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Case Reports in Otolaryngology
Volume 2013 (2013), Article ID 934386, 3 pages
http://dx.doi.org/10.1155/2013/934386
Case Report

The Dentato-Rubro-Olivary Tract: Clinical Dimension of This Anatomical Pathway

ENT Department, Leeds General Infirmary, Leeds, UK

Received 18 February 2013; Accepted 12 March 2013

Academic Editors: M. T. Kalcioglu, E. Mevio, and A. Rapoport

Copyright © 2013 Fadil Khoyratty and Thomas Wilson. This is an open access article distributed under the Creative Commons Attribution License, which permits unrestricted use, distribution, and reproduction in any medium, provided the original work is properly cited.

Abstract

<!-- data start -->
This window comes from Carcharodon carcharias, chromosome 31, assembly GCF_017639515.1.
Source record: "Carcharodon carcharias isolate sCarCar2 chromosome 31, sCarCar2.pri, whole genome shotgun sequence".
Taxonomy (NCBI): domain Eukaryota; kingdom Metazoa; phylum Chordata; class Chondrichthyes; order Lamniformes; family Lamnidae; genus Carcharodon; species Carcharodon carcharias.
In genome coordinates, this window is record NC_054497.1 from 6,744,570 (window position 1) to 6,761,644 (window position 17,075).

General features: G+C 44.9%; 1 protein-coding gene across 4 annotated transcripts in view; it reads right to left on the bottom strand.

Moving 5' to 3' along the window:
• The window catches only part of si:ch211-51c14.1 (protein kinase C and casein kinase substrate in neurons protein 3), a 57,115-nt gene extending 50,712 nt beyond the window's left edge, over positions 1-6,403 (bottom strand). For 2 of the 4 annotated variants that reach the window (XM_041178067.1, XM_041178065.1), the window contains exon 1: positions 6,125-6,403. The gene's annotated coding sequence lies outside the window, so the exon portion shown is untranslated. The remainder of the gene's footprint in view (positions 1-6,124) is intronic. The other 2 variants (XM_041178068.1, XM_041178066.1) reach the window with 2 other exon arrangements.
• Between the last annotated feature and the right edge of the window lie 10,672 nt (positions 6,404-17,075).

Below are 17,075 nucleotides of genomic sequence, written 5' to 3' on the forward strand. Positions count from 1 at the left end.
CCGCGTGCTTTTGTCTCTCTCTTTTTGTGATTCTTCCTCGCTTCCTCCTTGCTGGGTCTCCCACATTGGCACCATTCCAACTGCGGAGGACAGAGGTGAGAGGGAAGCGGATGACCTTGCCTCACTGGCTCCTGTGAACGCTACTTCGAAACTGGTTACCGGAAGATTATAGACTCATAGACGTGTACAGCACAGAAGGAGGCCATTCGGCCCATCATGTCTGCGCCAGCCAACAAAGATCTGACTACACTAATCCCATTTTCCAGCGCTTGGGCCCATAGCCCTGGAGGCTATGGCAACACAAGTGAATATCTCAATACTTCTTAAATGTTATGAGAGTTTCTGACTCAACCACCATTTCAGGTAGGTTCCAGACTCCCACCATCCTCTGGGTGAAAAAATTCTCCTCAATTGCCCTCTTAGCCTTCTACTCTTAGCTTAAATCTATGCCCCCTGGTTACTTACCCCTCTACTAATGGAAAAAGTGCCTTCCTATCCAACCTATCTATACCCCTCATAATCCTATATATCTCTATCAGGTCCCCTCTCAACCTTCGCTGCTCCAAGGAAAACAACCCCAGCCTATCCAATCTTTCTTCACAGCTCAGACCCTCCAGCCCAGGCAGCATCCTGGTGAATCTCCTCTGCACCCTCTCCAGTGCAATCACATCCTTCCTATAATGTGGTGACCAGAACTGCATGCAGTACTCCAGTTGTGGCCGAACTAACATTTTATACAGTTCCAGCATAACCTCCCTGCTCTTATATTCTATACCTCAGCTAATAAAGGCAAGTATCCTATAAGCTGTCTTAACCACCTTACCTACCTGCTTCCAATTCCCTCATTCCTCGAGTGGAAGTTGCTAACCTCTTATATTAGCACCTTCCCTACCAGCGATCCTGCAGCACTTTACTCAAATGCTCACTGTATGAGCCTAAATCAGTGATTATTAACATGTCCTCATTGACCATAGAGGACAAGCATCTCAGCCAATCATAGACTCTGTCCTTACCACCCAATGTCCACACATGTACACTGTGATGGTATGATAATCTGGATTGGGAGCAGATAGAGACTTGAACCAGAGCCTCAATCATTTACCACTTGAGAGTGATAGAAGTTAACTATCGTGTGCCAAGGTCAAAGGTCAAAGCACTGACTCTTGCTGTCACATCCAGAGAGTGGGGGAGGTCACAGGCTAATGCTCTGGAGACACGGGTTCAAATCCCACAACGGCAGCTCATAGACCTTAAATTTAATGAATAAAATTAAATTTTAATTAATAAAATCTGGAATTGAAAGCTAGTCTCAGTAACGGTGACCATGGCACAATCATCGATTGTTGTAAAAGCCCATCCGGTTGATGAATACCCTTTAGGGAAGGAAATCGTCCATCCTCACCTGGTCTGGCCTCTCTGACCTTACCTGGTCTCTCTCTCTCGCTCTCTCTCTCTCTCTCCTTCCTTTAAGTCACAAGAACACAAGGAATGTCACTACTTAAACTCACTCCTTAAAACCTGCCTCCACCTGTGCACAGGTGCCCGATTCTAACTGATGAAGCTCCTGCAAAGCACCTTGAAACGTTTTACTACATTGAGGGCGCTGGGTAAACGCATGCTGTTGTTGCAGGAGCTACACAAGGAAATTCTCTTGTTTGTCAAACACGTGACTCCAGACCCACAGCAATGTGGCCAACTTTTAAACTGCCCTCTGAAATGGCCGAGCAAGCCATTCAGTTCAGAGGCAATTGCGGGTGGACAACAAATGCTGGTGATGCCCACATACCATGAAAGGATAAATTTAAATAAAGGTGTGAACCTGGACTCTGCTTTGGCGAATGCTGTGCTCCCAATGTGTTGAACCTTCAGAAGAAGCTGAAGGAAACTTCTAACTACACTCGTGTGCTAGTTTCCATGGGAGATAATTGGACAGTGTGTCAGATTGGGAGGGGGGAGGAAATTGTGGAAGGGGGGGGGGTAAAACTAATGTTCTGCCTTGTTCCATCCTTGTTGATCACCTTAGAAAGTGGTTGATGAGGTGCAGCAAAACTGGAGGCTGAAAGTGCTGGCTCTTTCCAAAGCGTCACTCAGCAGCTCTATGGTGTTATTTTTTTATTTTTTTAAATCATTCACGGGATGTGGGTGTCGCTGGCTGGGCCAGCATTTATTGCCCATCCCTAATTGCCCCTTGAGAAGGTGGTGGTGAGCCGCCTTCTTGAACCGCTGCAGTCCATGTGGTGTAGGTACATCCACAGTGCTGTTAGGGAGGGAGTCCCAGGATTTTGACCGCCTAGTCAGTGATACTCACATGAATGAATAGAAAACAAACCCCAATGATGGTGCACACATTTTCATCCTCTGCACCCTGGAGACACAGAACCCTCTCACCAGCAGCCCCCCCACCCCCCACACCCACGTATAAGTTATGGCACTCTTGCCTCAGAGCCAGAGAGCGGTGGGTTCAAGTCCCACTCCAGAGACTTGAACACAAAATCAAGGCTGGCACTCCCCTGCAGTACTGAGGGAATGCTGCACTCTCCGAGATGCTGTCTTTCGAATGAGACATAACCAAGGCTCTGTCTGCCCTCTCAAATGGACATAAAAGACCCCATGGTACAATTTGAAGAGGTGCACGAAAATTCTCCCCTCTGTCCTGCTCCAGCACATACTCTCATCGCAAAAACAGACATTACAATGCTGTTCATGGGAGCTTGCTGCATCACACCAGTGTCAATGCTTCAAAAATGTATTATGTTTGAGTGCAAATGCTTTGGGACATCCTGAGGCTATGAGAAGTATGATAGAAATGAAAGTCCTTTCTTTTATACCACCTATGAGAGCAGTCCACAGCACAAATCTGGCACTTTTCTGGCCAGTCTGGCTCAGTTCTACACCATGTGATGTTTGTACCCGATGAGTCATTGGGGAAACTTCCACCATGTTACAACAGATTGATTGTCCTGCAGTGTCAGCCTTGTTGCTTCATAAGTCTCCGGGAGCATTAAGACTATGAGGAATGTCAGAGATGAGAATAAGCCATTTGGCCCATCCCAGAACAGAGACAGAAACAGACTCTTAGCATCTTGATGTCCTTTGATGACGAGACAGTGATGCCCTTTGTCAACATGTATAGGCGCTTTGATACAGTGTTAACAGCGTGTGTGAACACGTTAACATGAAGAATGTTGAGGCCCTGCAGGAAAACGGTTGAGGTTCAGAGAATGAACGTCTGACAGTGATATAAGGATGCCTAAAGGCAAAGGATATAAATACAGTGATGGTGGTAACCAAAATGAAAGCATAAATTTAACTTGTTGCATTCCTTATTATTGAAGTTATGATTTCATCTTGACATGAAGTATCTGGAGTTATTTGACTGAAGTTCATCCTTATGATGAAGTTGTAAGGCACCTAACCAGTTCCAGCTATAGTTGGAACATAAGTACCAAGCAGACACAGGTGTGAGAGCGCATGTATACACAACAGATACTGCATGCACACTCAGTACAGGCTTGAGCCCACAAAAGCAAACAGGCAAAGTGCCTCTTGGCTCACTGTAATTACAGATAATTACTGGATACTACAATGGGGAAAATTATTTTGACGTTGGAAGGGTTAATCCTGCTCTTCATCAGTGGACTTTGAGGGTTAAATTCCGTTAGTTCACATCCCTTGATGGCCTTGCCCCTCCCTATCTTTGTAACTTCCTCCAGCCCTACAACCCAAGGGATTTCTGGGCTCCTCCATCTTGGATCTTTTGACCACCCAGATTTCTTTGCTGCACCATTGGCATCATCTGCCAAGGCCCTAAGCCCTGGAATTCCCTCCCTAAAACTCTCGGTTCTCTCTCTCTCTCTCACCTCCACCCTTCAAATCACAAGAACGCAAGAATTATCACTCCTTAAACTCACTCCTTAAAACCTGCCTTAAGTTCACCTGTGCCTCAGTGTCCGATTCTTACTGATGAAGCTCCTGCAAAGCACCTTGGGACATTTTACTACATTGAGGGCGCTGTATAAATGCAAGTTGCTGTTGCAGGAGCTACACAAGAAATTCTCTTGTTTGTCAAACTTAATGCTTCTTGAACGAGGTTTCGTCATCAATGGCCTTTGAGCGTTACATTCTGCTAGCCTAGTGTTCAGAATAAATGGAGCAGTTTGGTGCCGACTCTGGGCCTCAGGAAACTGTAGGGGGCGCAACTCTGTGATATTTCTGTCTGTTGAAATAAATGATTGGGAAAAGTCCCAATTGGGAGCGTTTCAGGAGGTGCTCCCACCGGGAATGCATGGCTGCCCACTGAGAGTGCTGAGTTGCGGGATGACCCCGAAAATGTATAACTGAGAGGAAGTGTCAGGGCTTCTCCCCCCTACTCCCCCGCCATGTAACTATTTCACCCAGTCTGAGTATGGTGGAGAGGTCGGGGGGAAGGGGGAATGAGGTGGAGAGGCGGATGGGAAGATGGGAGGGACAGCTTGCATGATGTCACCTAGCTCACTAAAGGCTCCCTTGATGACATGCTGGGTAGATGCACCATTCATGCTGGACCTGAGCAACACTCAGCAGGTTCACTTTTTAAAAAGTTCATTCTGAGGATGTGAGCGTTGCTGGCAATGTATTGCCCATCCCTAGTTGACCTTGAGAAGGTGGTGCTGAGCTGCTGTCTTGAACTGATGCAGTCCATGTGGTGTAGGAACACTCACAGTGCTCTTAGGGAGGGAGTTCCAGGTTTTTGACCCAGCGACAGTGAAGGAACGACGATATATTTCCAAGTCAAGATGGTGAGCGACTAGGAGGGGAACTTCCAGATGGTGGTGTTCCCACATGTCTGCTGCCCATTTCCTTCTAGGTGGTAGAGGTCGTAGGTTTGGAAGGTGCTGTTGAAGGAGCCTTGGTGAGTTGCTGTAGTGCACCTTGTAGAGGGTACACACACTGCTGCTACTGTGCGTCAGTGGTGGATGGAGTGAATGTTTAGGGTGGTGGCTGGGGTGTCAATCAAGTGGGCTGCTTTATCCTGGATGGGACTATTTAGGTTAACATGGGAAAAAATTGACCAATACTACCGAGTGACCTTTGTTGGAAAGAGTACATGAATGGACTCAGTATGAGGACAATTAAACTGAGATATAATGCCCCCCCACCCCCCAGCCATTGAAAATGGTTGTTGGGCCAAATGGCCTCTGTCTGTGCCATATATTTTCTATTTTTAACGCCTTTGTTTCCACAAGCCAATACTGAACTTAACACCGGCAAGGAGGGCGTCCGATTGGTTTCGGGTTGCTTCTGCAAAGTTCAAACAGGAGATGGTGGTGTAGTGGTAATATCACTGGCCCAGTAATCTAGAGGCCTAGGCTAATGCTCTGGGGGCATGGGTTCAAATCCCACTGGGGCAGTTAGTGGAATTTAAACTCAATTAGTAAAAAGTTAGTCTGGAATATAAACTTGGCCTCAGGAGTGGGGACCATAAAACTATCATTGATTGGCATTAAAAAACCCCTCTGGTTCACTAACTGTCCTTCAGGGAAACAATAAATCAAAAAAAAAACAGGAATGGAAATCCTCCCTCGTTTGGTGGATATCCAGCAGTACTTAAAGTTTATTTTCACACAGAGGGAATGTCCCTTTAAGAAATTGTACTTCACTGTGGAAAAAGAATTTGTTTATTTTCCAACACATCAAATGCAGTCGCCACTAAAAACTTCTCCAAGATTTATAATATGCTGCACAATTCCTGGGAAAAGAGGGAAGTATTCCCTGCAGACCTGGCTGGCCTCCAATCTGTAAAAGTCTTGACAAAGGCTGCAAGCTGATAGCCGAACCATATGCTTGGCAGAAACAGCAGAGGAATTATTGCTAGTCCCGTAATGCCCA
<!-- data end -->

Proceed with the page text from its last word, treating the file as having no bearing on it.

Symptomatic palatal tremor is potentially the result of a lesion in the triangle of Guillain-Mollaret (1931) and is associated with hypertrophic olivary degeneration (HOD) which has characteristic MR findings. The triangle is defined by dentate efferents ascending through the superior cerebellar peduncle and crossing in the decussation of the brachium conjunctivum inferior to the red nucleus, to finaliy reach the inferior olivary nucleus (ION) via the central tegmental tract. The triangle is completed by ION decussating efferents terminating on the original dentate nucleus via the inferior cerebellar peduncle. We can demonstrate the anatomy of this anatomical triangle using a clinical case of palatal tremor presenting with bilateral subjective pulsatile tinnitus along with the pathognomonic MR findings previously described. The hyperintense T2 signal in these patients may be permanent, but the hypertrophied olive normally regresses after 4 years. The temporal relationship between the evolution of the histopathology and the development of the palatal tremor remains unknown as does the natural history of the tremor. Botox injection at the level of tensor and levator veli palatini insertion have been used to treat patients with disabling tremor synchronous tinnitus. A lesion involving the triangle can have a quite varied clinical expression.